In general, the Catholic Church deals with death and suffering well. In many cities across the country, the Church ensures that the unclaimed dead receive a decent funeral with prayers and dignity.
By most all accounts, the church in Boston under the leadership of Cardinal O’Malley handled the impact of the heinous acts on
Marathon Monday with grace and pastoral skill.
Three weeks after the tragic bombings and the surreal events that followed that week, in Watertown (less than a mile from my house), a public debate has begun over what to do with the body of Tamerlan Tsarnaev, the 26 year old who apparently conceived and executed this criminal act against humanity.
Crowds are protesting outside the funeral home that agreed to take his body. City officials in Cambridge, MA and across the state are refusing to allow the body to be buried there. Both candidates for US Senate in this year’s special election have chimed in and found a rare point of agreement in standing in opposition to this criminal being buried in the commonwealth. All the while, the body of a human person awaits a final resting place.
This debate is tragic and risks confirming the worst suspicions that many have about Americans. Let us be better than these criminals. Let us meet hatred and the willful destruction of human bodies with respect for life. The body of Tamerlan Tsarnaev, should be buried. If no other cemetery will do it, Catholic cemeteries should rise to the occasion. (Note: all of my deceased family members in the USA are buried in the Boston area) At the very least, the Catholic community could leverage its social, political and moral capital (not to mention it’s influence in the funeral industry) to find a discreet resting place for a human body.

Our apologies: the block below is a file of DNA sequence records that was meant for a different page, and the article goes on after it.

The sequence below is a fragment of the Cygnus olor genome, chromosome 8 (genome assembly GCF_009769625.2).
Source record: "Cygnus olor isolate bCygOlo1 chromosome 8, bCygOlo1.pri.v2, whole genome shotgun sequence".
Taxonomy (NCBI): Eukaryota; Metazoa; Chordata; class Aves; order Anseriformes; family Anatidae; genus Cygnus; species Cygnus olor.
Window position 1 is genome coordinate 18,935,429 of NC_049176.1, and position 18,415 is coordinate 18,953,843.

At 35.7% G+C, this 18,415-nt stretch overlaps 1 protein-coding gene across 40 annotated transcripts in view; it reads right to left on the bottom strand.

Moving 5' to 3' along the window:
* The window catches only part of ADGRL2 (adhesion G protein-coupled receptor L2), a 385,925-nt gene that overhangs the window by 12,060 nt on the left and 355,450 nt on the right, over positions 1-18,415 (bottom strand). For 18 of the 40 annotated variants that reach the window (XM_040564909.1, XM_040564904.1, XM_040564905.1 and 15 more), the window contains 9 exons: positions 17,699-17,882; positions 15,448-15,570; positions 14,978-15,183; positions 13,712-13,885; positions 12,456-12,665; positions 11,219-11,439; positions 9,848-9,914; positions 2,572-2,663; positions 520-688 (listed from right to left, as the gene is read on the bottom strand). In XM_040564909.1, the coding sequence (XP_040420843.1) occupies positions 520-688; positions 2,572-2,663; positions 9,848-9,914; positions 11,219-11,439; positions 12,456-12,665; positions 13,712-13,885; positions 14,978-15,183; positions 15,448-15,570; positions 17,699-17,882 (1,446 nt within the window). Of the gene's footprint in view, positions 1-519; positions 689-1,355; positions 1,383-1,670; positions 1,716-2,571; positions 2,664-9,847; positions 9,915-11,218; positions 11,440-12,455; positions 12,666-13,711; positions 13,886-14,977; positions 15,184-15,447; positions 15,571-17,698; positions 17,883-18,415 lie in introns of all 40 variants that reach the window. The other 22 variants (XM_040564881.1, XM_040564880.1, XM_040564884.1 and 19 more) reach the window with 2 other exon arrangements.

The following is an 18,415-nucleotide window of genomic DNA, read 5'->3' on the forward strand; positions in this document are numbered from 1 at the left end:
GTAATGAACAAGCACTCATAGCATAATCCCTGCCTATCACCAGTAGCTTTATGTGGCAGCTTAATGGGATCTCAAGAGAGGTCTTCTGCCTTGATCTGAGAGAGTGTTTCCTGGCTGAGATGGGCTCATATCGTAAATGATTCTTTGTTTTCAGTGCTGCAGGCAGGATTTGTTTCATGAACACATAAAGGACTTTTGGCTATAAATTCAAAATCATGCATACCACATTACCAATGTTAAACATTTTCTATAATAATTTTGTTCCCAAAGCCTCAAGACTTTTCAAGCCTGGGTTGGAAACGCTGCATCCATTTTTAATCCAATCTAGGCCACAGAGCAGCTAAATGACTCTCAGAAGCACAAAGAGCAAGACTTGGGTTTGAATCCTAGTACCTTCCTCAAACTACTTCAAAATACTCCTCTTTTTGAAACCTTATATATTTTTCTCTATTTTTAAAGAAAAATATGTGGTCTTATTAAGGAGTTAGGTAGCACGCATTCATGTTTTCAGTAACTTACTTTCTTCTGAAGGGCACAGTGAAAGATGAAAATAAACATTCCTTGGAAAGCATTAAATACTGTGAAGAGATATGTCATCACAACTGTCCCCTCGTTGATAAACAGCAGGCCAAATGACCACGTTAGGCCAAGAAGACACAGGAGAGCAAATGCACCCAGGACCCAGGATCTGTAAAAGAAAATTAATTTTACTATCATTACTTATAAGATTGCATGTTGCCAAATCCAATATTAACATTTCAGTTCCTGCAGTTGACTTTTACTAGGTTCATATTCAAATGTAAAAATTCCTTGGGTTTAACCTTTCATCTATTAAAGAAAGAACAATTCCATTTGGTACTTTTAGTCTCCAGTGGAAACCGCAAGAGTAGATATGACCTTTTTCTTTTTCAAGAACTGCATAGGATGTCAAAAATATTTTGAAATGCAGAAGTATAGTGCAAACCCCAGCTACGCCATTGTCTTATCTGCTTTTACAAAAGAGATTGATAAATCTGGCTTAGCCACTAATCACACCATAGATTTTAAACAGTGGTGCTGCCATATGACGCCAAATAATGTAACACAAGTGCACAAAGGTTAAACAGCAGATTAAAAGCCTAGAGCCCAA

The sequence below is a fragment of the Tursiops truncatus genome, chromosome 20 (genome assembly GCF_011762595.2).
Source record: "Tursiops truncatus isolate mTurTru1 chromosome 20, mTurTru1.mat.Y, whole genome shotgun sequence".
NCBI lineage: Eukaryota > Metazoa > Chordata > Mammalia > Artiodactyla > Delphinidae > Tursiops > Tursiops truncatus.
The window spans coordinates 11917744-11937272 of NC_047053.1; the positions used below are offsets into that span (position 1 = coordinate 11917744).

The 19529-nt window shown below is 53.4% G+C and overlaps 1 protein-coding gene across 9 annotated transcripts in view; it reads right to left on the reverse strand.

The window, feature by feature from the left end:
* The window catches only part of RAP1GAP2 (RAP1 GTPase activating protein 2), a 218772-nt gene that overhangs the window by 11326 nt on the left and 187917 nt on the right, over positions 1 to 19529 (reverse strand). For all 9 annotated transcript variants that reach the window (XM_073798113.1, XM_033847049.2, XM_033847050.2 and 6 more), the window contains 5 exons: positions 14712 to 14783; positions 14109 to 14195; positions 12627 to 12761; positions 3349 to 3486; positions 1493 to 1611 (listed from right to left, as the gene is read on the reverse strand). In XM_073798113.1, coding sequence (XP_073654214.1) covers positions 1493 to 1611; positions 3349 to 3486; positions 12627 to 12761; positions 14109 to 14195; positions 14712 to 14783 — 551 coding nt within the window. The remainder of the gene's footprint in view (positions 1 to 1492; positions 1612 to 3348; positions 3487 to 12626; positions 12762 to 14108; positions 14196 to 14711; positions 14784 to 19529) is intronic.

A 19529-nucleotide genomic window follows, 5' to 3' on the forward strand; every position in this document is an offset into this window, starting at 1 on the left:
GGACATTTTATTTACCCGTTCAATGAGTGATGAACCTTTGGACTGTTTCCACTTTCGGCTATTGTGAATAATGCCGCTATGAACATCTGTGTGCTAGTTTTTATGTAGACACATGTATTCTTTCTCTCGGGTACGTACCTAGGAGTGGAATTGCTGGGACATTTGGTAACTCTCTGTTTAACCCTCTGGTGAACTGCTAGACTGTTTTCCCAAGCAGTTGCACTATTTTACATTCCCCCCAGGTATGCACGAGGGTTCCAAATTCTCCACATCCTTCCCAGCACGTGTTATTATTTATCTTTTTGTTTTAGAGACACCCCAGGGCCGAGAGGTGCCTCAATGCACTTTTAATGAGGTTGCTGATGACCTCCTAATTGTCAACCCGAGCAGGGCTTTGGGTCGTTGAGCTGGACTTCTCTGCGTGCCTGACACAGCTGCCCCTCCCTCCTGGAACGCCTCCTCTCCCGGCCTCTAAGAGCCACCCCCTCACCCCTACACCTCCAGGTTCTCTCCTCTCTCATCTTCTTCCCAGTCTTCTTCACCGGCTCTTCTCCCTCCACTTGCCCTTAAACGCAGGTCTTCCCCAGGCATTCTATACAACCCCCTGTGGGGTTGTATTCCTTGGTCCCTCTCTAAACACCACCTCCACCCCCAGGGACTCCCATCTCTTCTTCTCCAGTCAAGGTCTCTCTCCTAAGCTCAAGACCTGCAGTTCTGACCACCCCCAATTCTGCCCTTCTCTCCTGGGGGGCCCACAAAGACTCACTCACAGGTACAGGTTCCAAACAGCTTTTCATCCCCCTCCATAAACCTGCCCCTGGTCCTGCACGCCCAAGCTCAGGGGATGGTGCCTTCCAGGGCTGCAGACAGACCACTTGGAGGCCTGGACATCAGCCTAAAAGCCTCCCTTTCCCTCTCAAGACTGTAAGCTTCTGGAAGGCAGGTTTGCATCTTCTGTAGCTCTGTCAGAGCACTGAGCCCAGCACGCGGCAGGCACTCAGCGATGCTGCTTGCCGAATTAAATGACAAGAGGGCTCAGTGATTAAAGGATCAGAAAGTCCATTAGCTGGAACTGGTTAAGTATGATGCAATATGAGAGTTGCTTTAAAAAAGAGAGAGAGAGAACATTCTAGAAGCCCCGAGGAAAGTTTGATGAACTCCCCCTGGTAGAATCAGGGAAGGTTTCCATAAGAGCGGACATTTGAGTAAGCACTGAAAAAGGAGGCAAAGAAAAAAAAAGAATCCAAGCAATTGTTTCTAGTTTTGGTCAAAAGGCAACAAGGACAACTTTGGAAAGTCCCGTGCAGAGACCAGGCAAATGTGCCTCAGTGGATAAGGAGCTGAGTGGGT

The burial of the dead, even the bodies of sinners, is a corporal work of mercy that is central to the Christian life of discipleship. When we bury the dead with respect we honor not the person and their evil and sinful deeds, but the God who created each and every one of us in God’s image. Even the Romans allowed suspected terrorists and murderers to be buried. The precedence that this sets is disconcerting.
Maybe the grave should be unmarked and hidden away as to not create any more conflict, but there ought to be a resting spot. The only way to overcome hated and the sacrilege of human destruction is love.
Let us, as Cardinal Sean O’Malley urged after the event become “a people of reconciliation, not revenge.” The quick and somber burial of this criminal will go a long way in putting feelings of hatred to rest and reminding the world that each and every person has human dignity. Instead of spending our time protesting outside a funeral home, let us work proactively for healing and the creation of a culture of life around the world.
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